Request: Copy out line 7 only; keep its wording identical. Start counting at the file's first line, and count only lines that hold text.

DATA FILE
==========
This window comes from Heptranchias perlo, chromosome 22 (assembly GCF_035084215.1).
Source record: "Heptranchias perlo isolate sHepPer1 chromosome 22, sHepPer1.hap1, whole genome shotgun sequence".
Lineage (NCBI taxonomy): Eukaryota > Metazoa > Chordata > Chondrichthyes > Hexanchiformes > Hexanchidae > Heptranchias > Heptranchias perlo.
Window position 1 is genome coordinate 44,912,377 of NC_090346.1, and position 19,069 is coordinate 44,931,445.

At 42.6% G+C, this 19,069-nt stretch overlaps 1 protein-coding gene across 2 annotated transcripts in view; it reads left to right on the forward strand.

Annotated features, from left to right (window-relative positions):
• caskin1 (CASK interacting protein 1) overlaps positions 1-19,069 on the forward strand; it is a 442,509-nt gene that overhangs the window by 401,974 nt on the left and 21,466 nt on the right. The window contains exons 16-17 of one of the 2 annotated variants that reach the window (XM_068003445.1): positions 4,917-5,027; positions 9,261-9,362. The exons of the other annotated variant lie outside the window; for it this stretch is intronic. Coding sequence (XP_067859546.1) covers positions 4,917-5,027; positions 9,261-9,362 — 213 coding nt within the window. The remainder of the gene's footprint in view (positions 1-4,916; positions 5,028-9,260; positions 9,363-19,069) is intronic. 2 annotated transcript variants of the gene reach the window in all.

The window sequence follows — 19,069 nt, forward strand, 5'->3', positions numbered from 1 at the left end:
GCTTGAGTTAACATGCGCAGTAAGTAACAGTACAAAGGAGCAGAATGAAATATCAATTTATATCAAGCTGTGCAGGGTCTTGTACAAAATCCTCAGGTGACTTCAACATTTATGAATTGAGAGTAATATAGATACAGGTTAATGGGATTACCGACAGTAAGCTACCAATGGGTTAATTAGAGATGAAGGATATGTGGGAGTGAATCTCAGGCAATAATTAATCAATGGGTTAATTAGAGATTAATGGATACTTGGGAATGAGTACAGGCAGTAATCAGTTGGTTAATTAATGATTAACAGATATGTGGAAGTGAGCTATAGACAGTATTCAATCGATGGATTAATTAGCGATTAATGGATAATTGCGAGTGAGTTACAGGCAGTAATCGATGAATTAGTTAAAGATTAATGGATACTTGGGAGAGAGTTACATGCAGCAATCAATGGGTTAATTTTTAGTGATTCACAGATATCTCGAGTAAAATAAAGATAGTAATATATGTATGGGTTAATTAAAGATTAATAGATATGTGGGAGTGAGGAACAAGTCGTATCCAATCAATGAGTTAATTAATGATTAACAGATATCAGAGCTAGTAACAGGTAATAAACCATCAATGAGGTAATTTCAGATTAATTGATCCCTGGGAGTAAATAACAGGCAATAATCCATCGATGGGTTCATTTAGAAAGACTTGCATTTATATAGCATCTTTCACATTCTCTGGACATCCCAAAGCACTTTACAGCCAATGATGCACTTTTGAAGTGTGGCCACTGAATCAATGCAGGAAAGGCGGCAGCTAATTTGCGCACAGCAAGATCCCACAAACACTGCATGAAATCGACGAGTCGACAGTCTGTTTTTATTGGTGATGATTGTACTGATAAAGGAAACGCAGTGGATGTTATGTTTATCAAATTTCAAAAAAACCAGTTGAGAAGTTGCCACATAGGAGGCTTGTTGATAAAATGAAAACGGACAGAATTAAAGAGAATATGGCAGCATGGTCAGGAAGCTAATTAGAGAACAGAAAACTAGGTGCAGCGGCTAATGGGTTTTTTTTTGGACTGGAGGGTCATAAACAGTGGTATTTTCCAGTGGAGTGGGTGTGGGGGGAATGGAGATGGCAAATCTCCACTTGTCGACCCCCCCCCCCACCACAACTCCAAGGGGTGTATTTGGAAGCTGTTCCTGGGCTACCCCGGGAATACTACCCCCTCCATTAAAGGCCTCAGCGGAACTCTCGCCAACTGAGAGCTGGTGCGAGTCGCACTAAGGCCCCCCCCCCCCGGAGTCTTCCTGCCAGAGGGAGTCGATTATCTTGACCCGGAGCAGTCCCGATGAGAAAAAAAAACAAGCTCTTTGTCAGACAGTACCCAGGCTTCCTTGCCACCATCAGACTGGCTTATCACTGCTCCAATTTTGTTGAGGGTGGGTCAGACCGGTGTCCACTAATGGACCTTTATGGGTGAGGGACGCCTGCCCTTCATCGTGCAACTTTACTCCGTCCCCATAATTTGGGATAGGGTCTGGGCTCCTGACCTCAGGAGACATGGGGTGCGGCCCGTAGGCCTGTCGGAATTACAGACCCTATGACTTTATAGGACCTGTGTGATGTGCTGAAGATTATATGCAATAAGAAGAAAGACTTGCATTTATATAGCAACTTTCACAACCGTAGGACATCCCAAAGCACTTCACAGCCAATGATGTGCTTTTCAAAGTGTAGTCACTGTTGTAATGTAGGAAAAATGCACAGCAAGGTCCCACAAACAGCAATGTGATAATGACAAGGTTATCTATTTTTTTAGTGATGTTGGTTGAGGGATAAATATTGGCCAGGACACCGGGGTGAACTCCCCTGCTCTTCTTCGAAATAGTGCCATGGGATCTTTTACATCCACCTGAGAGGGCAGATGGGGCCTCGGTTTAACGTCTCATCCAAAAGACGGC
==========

• caskin1 (CASK interacting protein 1) overlaps positions 1-19,069 on the forward strand; it is a 442,509-nt gene that overhangs the window by 401,974 nt on the left and 21,466 nt on the right. The window contains exons 16-17 of one of the 2 annotated variants that reach the window (XM_068003445.1): positions 4,917-5,027; positions 9,261-9,362. The exons of the other annotated variant lie outside the window; for it this stretch is intronic. Coding sequence (XP_067859546.1) covers positions 4,917-5,027; positions 9,261-9,362 — 213 coding nt within the window. The remainder of the gene's footprint in view (positions 1-4,916; positions 5,028-9,260; positions 9,363-19,069) is intronic. 2 annotated transcript variants of the gene reach the window in all.